You want your team to be fulfilling their full potential, yet there are still some roadblocks that seem to crop up again and again.
Perhaps there are a few contributors who never pull their weight. Or maybe you’re struggling to pull innovative, creative ideas out of your team, because they seem too hesitant to rock the boat.
Why is this happening? Are there just a few bad eggs on your team? Or is there something inherently wrong with your team culture?
Sure, those things could definitely have some truth to them (and they’re well worth looking into!).
However, there’s more than one culprit here—and the biggest one could actually be inside of our brains. Especially in group settings, we all occasionally fall victim to some psychological biases (also referred to as cognitive biases) that make collaboration extra challenging.
Would we rather go it alone?
Here’s the problem with that: Those inherent snags in our own wiring can make us flat out dread working with others, as we think collaboration slows things down and adds complexity to even the simplest of projects.
Plus, Margaret King, Ph.D., Director for The Center for Cultural Studies and Analysis, says we tend to prefer working individually so that we can enjoy individual credit.
“For Americans, working in groups is a compromise, a loss proposition rather than a gain in talent and point of view,” she explains. “This is because our cultural imperative motivates individual effort and values, not the group, family, town, or team. So working in groups already has a negative outlook, no matter how great the results.”
Yep, there’s no shortage of negative opinions about collaboration in the workplace. But, whether people love it or hate it, it’s a staple of the modern work environment.
So, if some of your group problems really are a result of these psychological biases that throw a wrench in your collaboration, what can you do about it? We’re breaking down five common cognitive biases in the workplace, as well as some actionable steps you can take to overcome them.
1. Parkinson’s Law
Have you heard the old adage that “work expands to fill the amount of time available for its completion”? That’s Parkinson’s Law.
Ask yourself this: When is the last time your team completed a project ahead of schedule? Never? Yeah, we thought so.
That’s because the work stretches out to fill the time that it’s allotted, and Parkinson’s Law can present itself in a variety of ways.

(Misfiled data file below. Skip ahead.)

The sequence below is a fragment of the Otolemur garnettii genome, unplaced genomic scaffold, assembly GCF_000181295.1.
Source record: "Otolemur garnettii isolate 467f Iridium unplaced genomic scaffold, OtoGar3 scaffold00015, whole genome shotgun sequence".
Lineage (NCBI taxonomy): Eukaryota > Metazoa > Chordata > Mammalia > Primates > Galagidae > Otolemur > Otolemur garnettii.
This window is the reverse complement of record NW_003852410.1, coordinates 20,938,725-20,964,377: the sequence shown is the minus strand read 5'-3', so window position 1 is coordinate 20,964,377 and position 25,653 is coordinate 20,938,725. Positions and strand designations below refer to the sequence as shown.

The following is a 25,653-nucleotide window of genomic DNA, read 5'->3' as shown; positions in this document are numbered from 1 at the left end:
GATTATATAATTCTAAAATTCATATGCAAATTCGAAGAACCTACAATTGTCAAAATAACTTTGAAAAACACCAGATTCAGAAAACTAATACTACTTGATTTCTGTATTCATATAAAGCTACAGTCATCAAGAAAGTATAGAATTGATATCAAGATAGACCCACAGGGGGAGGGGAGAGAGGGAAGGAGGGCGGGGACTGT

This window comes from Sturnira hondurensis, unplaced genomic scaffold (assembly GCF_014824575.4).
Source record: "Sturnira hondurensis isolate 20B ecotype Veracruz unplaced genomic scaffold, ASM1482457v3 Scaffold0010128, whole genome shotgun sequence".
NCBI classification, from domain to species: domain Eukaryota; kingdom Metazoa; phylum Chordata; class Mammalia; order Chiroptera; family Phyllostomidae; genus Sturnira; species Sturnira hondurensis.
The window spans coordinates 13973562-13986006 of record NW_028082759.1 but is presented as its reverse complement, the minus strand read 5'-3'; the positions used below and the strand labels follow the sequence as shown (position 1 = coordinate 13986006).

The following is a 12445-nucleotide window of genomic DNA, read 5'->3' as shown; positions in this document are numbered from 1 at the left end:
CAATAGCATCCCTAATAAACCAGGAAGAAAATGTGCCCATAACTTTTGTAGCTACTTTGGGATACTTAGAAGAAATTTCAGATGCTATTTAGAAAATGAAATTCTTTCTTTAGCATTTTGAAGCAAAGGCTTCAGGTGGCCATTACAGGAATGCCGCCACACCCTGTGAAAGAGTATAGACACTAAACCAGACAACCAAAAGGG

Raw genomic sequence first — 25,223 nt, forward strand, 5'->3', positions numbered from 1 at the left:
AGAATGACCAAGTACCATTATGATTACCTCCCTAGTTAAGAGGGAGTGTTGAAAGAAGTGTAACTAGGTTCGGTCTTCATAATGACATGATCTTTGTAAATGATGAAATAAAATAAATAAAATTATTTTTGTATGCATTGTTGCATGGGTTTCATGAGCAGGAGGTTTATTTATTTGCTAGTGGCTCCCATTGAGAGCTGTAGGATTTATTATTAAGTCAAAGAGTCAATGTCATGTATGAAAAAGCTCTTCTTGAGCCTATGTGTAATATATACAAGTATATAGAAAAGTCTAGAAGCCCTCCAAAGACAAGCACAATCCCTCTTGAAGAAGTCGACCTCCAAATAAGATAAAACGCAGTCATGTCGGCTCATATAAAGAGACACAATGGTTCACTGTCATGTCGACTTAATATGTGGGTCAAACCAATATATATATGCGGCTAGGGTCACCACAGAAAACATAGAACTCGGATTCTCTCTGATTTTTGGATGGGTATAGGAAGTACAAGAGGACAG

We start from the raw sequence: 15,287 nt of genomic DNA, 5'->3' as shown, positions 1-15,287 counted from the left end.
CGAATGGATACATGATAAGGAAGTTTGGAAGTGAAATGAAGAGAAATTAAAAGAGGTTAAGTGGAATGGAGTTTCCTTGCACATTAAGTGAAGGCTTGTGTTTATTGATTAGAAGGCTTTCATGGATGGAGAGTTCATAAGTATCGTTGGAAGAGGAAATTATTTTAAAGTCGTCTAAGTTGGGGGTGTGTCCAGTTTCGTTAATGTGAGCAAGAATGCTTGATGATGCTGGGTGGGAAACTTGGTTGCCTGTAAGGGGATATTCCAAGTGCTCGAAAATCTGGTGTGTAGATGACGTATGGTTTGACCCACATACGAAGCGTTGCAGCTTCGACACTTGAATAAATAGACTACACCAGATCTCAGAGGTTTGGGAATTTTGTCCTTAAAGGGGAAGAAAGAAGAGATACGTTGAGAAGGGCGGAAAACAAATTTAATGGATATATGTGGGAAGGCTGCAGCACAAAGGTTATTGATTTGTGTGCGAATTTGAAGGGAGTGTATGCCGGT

For example, it could mean plain ol’ procrastination—such as beginning preparations for that group presentation only two days before the deadline, despite having three months to do so.
Or, it could show up as frequent revisions and tweaks. Maybe your team would’ve been done with that website redesign ahead of the deadline, had you not spent weeks adding new features and making little changes.
Beat this bias
If the above examples are any indication, Parkinson’s Law shows up on teams in a lot of different ways. But, here’s the most important question: What can you do about it? If you’re sick of coming in just under the wire, how can you combat this phenomenon?
One of the best ways to do so is to break your timeline up into smaller milestones. Maybe that ebook needs to be launched one month from now—but what comes before then?
Rather than having a singular end date, set dates for when you need to have the first draft of the copy, when the graphics should be designed, when the landing page should be ready, and so on. For an extra kick in the pants, set your deadlines in days (rather than months or years). Science says that increases your sense of urgency.
Breaking down the timeline into more manageable pieces will help your team feel like they’re taking strides to complete that project, which gives their motivation levels a nice boost (something called the progress principle).
2. Social Loafing
We’ve all seen it happen: A good chunk of the group is working their fingers to the bone on a shared task, while one team member sits back and barely contributes. It’s one of the biggest gripes about group projects.
“I hate shared responsibility,” says Harsha Reddy, Co-Founder and Editor-in-Chief of SmallBizGenius. “People tend to work less hard on group tasks because they are not fully responsible for their completion. In a group setting, I always find [it] hard coping with irresponsible people and I think my productivity levels seriously drop.”